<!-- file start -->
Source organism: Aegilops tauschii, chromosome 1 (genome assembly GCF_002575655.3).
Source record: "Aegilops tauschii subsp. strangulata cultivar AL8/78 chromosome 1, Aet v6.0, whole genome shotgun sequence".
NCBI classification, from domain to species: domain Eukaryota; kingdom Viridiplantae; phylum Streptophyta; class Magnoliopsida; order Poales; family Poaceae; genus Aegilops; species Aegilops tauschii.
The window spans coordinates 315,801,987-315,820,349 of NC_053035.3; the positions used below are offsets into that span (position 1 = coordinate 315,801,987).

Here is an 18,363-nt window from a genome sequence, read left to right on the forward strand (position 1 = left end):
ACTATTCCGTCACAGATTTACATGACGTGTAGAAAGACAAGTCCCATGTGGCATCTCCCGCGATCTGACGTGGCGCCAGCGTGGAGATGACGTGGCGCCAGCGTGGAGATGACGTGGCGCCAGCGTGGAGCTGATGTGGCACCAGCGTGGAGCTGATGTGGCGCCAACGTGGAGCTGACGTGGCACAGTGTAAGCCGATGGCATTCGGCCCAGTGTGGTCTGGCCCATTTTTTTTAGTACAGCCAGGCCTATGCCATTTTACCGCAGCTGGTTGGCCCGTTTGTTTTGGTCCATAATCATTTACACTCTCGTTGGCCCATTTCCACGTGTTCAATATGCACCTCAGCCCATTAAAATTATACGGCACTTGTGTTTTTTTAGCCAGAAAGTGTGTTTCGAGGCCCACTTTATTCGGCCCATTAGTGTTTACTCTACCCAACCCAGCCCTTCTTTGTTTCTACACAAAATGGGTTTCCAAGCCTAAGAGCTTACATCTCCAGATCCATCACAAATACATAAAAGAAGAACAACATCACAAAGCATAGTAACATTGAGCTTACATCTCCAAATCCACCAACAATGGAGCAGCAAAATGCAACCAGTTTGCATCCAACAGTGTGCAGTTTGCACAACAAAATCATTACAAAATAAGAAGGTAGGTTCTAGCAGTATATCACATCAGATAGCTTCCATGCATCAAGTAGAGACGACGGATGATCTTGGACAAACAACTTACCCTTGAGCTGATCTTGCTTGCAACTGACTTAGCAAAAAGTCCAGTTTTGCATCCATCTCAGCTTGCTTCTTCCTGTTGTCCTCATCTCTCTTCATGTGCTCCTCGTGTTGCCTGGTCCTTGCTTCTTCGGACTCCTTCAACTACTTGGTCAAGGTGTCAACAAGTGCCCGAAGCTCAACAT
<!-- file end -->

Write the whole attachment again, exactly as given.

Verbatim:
Source organism: Aegilops tauschii, chromosome 1 (genome assembly GCF_002575655.3).
Source record: "Aegilops tauschii subsp. strangulata cultivar AL8/78 chromosome 1, Aet v6.0, whole genome shotgun sequence".
NCBI classification, from domain to species: domain Eukaryota; kingdom Viridiplantae; phylum Streptophyta; class Magnoliopsida; order Poales; family Poaceae; genus Aegilops; species Aegilops tauschii.
The window spans coordinates 315,801,987-315,820,349 of NC_053035.3; the positions used below are offsets into that span (position 1 = coordinate 315,801,987).

Here is an 18,363-nt window from a genome sequence, read left to right on the forward strand (position 1 = left end):
ACTATTCCGTCACAGATTTACATGACGTGTAGAAAGACAAGTCCCATGTGGCATCTCCCGCGATCTGACGTGGCGCCAGCGTGGAGATGACGTGGCGCCAGCGTGGAGATGACGTGGCGCCAGCGTGGAGCTGATGTGGCACCAGCGTGGAGCTGATGTGGCGCCAACGTGGAGCTGACGTGGCACAGTGTAAGCCGATGGCATTCGGCCCAGTGTGGTCTGGCCCATTTTTTTTAGTACAGCCAGGCCTATGCCATTTTACCGCAGCTGGTTGGCCCGTTTGTTTTGGTCCATAATCATTTACACTCTCGTTGGCCCATTTCCACGTGTTCAATATGCACCTCAGCCCATTAAAATTATACGGCACTTGTGTTTTTTTAGCCAGAAAGTGTGTTTCGAGGCCCACTTTATTCGGCCCATTAGTGTTTACTCTACCCAACCCAGCCCTTCTTTGTTTCTACACAAAATGGGTTTCCAAGCCTAAGAGCTTACATCTCCAGATCCATCACAAATACATAAAAGAAGAACAACATCACAAAGCATAGTAACATTGAGCTTACATCTCCAAATCCACCAACAATGGAGCAGCAAAATGCAACCAGTTTGCATCCAACAGTGTGCAGTTTGCACAACAAAATCATTACAAAATAAGAAGGTAGGTTCTAGCAGTATATCACATCAGATAGCTTCCATGCATCAAGTAGAGACGACGGATGATCTTGGACAAACAACTTACCCTTGAGCTGATCTTGCTTGCAACTGACTTAGCAAAAAGTCCAGTTTTGCATCCATCTCAGCTTGCTTCTTCCTGTTGTCCTCATCTCTCTTCATGTGCTCCTCGTGTTGCCTGGTCCTTGCTTCTTCGGACTCCTTCAACTACTTGGTCAAGGTGTCAACAAGTGCCCGAAGCTCAACAT